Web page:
Paul Petrino has friendships he has maintained since childhood. Shannon Blixt is a part-time rodeo cowboy. Jon Hoovestal, the son of Bob Petrino's defensive coordinator at Carroll, works for his dad's construction company in Montana. Troy Purcell is the head football coach at Bozeman High School.

"I'll always be close with those guys," Paul Petrino said.

His close friends have been able to visit Paul Petrino at his various coaching stops. It was easier when he was working at Idaho or Utah State.

They are going to try to come to Champaign-Urbana this season. For Blixt, it might come down to how much money he wins on the rodeo circuit this summer.

His pals have stories. Some that Bob Petrino Sr. might not have heard.

"We had a rule here in the house, if I ever got a call, they were going to suffer," Bob Petrino said. "I never got called. He was a good citizen."

Well, mostly a good citizen. The friends found their share of trouble.

"Mixing it up in the alley with the wrong people," Blixt said. "It was guys being guys, good Old West style."

"We got in trouble, as high school kids do," Hoovestal said. "Just a fistfight here and there."

Hoovestal, who played outside linebacker at Carroll, got on the wrong side of Bob Petrino during one practice for not hitting Paul hard enough.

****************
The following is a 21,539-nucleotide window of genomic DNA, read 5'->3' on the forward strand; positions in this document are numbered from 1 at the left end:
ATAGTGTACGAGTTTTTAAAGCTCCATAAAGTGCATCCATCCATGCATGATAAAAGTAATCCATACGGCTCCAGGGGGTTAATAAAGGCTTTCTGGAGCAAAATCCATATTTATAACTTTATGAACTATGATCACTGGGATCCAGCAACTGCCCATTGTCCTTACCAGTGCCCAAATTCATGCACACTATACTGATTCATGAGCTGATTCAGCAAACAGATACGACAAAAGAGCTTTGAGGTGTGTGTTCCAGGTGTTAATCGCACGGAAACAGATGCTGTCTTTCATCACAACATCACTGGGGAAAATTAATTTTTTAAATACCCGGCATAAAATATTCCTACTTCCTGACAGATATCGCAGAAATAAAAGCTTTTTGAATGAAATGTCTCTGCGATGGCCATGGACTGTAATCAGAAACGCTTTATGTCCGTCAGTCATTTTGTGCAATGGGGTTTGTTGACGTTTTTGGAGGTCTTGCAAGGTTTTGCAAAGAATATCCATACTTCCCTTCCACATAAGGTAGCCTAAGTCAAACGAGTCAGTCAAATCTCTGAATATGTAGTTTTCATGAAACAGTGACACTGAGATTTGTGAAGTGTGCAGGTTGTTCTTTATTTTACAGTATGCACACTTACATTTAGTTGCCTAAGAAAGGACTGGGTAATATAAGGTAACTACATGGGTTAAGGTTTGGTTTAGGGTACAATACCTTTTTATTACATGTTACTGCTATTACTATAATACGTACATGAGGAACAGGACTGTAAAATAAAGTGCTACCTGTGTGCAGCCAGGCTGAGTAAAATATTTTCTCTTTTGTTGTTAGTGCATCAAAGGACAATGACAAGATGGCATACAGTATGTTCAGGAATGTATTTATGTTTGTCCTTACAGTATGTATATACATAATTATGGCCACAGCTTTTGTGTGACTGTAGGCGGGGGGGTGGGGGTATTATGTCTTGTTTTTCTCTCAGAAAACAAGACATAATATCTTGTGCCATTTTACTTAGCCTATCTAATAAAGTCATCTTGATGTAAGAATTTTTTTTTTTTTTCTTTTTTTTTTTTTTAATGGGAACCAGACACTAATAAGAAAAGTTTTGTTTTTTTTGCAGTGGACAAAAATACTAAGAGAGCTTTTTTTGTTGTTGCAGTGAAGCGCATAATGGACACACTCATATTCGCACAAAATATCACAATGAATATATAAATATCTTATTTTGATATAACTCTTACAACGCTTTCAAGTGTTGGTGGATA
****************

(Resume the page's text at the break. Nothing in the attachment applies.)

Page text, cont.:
"He said, 'I don't care if he's your roommate or not, you tackle him,' " Hoovestal said.

Blixt saw his friend's competitiveness at Carroll. In one game, Petrino got knocked out and was taken off the field for a play. His brother Bobby, the Carroll offensive coordinator, asked him, "Do you know the score of the game?" Woozy Paul Petrino didn't know where he was but was smart enough to look at the scoreboard and gave his brother the right answer. Then, he ran back on the field.

"That's Paul Petrino. He's as tough as an old work boot," Blixt said.

Football hero

Long before he coached, Paul Petrino was a standout quarterback for Carroll College. Here are some of his accomplishments, courtesy of Carroll SID Brock Veltri:
- Inducted into the Carroll College Hall of Fame
- First-team all-conference four consecutive years
- Kodak All-American in 1988
- Led NAIA in scoring (16.89 points per game) as a senior
- Ran and threw for 110 touchdowns during his career
- Ran and threw for 9,648 yards during his career
- Led Carroll to a 36-6 record and four conference titles
- Option quarterback ran for 245 yards in one game and 263 in another

Categories (3):Illini Sports, Football, Sports